By Jay D. Balnig
The myth of the aswang is popular all throughout the Philippines. Folk tales handed down orally from generation to generation abound in the Visayan provinces of Aklan, Antique, Capiz, Iloilo, Guimaras, Negros Occidental, Negros Oriental, Siquijor, Cebu, Bohol, Leyte, and Samar, as well as in neighboring islands of Romblon, Marinduque and Masbate.
An aswang is a shapeshifting monster usually possessing a combination of the traits of either a vampire, a ghoul, a witch, or different species of werebeast in Filipino folklore, or even all of them put together. Spanish colonists noted that the aswang was the most feared among the mythical creatures of the Philippines.
Legend has it that an aswang enjoys eating unborn fetuses and small children, favoring their livers and hearts. Some have long proboscises, which they use to suck the children out of their mothers’ wombs when the pregnant moms are sleeping in their homes. Some aswangs are so thin that they can hide themselves behind a bamboo post. They move fast and are silent. Some also make unusual noises, like the Tik-Tik to announce their presence. The name tik-tik was derived from the sound it produces, which old folks say sound louder the farther away the aswang is. Fear of the aswang was the favorite stick used by the elder ones to discipline the younger ones.
Although there is no scientific evidence to show these creatures exist, there is, however, no shortage of frightening stories and alleged frightful sightings and encounters in the rural parts of of the Philippines where people still believe in their existence. The unpleasant image generated by aswangs has led the local government units of some provinces to deny the existence of the aswangs in their areas. Similarly, local residents are generally embarrassed and ashamed to say they come from a place famous for aswangs. A case in point: Capiz Province banned its annual “Aswang Festival” due to strong opposition from the church and businessmen.
There is, however, one city in the northeast region of the United States that capitalizes on its local fearsome myth. The historical episodes with “witches” are used to their gainful advantage by making it a great tourist attraction.
The quaint downtown of Salem
Salem, a coastal city in Essex County, Massachusetts, in the United States, is a New England bedrock of Puritan American history. One of the most widely known facets of Salem is its long history of witchcraft allegations, which in many popular accounts started with Abigail Williams, Betty Parris, and other children who began acting strangely and accused some people in the village as witches who had cast spells on them. The adults believed that the devil came to their place. One hundred fifty people were accused, 19 were hanged, and a man was pressed to death many months later.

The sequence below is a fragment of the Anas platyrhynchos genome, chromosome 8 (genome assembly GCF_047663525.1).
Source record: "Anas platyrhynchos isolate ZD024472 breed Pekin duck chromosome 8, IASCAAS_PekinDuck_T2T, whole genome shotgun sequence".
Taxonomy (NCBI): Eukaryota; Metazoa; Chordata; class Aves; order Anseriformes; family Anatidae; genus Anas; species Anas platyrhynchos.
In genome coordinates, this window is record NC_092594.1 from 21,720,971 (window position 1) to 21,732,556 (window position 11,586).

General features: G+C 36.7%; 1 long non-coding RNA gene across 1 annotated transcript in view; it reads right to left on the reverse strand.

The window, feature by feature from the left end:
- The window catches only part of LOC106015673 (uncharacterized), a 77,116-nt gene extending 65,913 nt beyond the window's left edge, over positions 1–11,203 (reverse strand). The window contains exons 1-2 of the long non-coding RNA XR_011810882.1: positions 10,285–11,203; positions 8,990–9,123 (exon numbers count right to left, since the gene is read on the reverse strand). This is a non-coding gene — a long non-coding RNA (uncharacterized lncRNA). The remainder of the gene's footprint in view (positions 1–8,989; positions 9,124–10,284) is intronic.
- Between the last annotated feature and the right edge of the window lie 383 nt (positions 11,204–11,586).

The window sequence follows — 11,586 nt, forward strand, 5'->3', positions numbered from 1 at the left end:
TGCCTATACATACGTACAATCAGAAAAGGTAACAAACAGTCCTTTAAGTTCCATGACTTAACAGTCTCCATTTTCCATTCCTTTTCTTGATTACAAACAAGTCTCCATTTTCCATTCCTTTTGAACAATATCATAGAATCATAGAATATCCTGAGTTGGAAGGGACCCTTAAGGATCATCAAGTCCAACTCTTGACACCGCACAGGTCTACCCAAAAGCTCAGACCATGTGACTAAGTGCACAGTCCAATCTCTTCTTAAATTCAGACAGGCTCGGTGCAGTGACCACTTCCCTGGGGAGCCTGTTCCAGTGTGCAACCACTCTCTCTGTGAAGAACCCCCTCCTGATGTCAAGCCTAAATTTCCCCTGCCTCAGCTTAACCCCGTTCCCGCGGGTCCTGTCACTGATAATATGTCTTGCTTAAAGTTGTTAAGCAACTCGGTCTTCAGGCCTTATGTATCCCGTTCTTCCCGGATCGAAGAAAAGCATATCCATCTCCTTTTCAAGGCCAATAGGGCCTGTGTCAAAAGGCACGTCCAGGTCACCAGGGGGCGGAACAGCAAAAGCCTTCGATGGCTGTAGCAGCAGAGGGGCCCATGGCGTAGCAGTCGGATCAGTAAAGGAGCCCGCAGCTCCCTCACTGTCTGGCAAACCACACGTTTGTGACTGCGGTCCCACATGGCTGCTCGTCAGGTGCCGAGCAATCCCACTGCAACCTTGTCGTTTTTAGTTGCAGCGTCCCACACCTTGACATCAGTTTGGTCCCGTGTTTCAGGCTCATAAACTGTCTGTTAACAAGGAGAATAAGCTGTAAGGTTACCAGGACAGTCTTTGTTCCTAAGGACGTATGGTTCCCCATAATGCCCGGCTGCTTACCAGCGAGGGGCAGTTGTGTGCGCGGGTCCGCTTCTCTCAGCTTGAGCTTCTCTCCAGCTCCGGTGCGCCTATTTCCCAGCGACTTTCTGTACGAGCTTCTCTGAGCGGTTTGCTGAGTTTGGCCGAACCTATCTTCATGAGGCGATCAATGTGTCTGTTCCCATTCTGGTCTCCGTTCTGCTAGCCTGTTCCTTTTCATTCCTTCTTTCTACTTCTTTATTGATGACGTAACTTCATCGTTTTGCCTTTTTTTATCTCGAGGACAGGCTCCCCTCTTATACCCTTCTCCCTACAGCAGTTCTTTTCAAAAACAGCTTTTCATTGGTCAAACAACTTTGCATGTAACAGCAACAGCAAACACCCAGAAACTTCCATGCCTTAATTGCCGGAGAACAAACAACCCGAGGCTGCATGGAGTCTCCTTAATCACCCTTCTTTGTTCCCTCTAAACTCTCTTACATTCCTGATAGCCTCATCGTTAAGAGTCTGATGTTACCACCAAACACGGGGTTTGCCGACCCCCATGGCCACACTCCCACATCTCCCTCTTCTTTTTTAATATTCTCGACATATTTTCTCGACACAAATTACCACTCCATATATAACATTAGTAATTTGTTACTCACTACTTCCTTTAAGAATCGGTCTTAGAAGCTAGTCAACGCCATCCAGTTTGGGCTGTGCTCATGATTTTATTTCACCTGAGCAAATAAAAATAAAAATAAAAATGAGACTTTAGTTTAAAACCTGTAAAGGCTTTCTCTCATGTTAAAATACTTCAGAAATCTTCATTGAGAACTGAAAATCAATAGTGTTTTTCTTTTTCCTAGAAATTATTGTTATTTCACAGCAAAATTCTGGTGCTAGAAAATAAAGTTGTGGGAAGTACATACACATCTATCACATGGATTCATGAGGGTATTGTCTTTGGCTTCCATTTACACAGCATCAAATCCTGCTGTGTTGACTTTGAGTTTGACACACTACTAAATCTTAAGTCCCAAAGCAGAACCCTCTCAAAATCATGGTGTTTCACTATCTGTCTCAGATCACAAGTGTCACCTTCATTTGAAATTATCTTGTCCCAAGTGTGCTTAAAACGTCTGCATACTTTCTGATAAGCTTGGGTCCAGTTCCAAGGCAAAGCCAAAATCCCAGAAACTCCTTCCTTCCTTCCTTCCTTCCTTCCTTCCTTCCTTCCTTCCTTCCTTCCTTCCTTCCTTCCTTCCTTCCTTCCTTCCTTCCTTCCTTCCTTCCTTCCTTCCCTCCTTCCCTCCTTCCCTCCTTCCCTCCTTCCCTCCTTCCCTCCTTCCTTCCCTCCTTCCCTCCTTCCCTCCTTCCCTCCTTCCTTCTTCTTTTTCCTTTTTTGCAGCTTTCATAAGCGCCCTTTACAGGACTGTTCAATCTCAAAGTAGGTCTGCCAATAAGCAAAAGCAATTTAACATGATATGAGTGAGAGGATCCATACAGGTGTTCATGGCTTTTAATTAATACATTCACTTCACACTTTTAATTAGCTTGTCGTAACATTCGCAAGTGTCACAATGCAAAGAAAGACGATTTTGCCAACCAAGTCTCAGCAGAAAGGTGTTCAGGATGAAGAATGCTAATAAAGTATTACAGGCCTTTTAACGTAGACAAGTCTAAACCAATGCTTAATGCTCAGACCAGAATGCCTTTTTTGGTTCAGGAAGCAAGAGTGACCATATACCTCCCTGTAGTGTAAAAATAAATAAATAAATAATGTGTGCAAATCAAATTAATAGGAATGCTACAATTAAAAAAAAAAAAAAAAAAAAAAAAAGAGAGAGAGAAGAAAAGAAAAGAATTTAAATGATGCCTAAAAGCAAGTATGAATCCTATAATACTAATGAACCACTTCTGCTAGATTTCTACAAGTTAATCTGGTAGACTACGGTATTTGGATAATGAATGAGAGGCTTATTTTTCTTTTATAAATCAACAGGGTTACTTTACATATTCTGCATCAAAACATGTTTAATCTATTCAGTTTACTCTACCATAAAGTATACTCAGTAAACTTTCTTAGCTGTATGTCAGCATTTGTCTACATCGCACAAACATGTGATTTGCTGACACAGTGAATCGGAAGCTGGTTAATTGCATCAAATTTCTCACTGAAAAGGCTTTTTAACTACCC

The Witch Trail Cemetery
n the 17th century, people generally believed witchcraft to be real. Nothing brought the most fear in the hearts of those belonging to the Puritan community than people who appeared to be possessed by demons. Witchcraft was a grievous felony. Judge William Hathorne was the best known of all the witch trial judges, and he became known as the “Hanging Judge” for sentencing witches to death.
Today, instead of looking at Salem City as a source of embarrassment and shame and removing all notoriety of its lurid past, the city even uses the image of a witch riding her broomstick on the official seals of the city government, the police department, fire department and business establishments. The sheer oddity of it all has attracted thousands of tourists to Salem City during Halloween in order to experience the most exciting and thrilling witch hunting activity. The widespread curiosity surrounding Salem has raked in more than one million tourists from all around the world annually, bringing in at least $100 million in tourist spending each year.
The author, Jay Balnig, at the Salem’s Derby Wharf. At right is the Friendship of Salem, a replica of a 1797 American “East Indiaman” merchant ship, captured by the British in 1812.
Among the curious spots is the Witch House, built during the 1600’s and is the only structure standing with direct ties to the Salem witch trials of 1692. A few meters away from the Witch House are trails where more than 200 witches were allegedly captured, with 20 of them killed by stoning or hanging in 1692. Also in display are the things that people used to hunt and hang witches. Nearby is a small cemetery where descendants of a couple alleged to be witches still visited and offered flowers.
Yves and Andrew Balnig at the Withchouse.
Whether people believe in witches or not, a place of curiosity, notoriety and of the bizarre can have a strong tourist pull when a lot of creativity and innovation, plus the elements of surprise and shock, are used.